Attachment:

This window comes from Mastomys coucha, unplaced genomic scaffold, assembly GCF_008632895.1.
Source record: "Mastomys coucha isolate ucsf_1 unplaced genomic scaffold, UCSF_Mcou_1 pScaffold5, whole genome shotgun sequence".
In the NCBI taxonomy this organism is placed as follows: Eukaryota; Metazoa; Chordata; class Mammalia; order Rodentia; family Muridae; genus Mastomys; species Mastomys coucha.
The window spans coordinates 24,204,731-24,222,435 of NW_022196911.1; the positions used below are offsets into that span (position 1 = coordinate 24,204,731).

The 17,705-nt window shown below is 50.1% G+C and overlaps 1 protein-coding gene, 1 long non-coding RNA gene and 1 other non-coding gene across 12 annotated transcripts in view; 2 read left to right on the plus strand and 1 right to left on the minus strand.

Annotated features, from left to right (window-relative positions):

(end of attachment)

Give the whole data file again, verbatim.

This window comes from Mastomys coucha, unplaced genomic scaffold, assembly GCF_008632895.1.
Source record: "Mastomys coucha isolate ucsf_1 unplaced genomic scaffold, UCSF_Mcou_1 pScaffold5, whole genome shotgun sequence".
In the NCBI taxonomy this organism is placed as follows: Eukaryota; Metazoa; Chordata; class Mammalia; order Rodentia; family Muridae; genus Mastomys; species Mastomys coucha.
The window spans coordinates 24,204,731-24,222,435 of NW_022196911.1; the positions used below are offsets into that span (position 1 = coordinate 24,204,731).

The 17,705-nt window shown below is 50.1% G+C and overlaps 1 protein-coding gene, 1 long non-coding RNA gene and 1 other non-coding gene across 12 annotated transcripts in view; 2 read left to right on the plus strand and 1 right to left on the minus strand.

Annotated features, from left to right (window-relative positions):